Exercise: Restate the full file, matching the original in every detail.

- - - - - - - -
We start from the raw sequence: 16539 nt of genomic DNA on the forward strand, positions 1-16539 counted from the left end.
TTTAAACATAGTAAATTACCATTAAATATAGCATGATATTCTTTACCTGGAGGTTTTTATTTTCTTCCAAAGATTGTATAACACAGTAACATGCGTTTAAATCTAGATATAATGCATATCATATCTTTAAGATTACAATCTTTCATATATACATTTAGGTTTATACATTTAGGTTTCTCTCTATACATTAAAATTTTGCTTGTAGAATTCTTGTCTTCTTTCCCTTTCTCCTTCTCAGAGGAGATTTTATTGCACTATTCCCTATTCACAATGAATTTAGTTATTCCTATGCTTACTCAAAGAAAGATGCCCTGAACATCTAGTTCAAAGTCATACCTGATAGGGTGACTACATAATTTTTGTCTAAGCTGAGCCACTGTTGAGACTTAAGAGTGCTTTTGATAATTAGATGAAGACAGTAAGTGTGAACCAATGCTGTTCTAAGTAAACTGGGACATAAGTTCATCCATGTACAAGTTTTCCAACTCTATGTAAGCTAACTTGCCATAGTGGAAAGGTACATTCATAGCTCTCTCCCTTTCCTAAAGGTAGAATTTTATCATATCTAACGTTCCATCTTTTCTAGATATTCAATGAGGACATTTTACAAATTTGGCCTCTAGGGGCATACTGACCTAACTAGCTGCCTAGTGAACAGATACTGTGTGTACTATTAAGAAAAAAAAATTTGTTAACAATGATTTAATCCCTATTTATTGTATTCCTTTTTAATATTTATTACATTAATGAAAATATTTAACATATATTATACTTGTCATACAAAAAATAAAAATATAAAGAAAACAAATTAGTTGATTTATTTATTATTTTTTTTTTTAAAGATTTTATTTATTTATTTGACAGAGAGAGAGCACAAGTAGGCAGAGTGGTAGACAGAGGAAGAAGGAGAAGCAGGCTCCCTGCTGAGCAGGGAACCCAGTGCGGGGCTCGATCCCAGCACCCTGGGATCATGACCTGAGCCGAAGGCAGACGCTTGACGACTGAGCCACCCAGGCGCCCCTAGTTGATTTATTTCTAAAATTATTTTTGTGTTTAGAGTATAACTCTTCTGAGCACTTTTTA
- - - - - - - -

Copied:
We start from the raw sequence: 16539 nt of genomic DNA on the forward strand, positions 1-16539 counted from the left end.
TTTAAACATAGTAAATTACCATTAAATATAGCATGATATTCTTTACCTGGAGGTTTTTATTTTCTTCCAAAGATTGTATAACACAGTAACATGCGTTTAAATCTAGATATAATGCATATCATATCTTTAAGATTACAATCTTTCATATATACATTTAGGTTTATACATTTAGGTTTCTCTCTATACATTAAAATTTTGCTTGTAGAATTCTTGTCTTCTTTCCCTTTCTCCTTCTCAGAGGAGATTTTATTGCACTATTCCCTATTCACAATGAATTTAGTTATTCCTATGCTTACTCAAAGAAAGATGCCCTGAACATCTAGTTCAAAGTCATACCTGATAGGGTGACTACATAATTTTTGTCTAAGCTGAGCCACTGTTGAGACTTAAGAGTGCTTTTGATAATTAGATGAAGACAGTAAGTGTGAACCAATGCTGTTCTAAGTAAACTGGGACATAAGTTCATCCATGTACAAGTTTTCCAACTCTATGTAAGCTAACTTGCCATAGTGGAAAGGTACATTCATAGCTCTCTCCCTTTCCTAAAGGTAGAATTTTATCATATCTAACGTTCCATCTTTTCTAGATATTCAATGAGGACATTTTACAAATTTGGCCTCTAGGGGCATACTGACCTAACTAGCTGCCTAGTGAACAGATACTGTGTGTACTATTAAGAAAAAAAAATTTGTTAACAATGATTTAATCCCTATTTATTGTATTCCTTTTTAATATTTATTACATTAATGAAAATATTTAACATATATTATACTTGTCATACAAAAAATAAAAATATAAAGAAAACAAATTAGTTGATTTATTTATTATTTTTTTTTTTAAAGATTTTATTTATTTATTTGACAGAGAGAGAGCACAAGTAGGCAGAGTGGTAGACAGAGGAAGAAGGAGAAGCAGGCTCCCTGCTGAGCAGGGAACCCAGTGCGGGGCTCGATCCCAGCACCCTGGGATCATGACCTGAGCCGAAGGCAGACGCTTGACGACTGAGCCACCCAGGCGCCCCTAGTTGATTTATTTCTAAAATTATTTTTGTGTTTAGAGTATAACTCTTCTGAGCACTTTTTA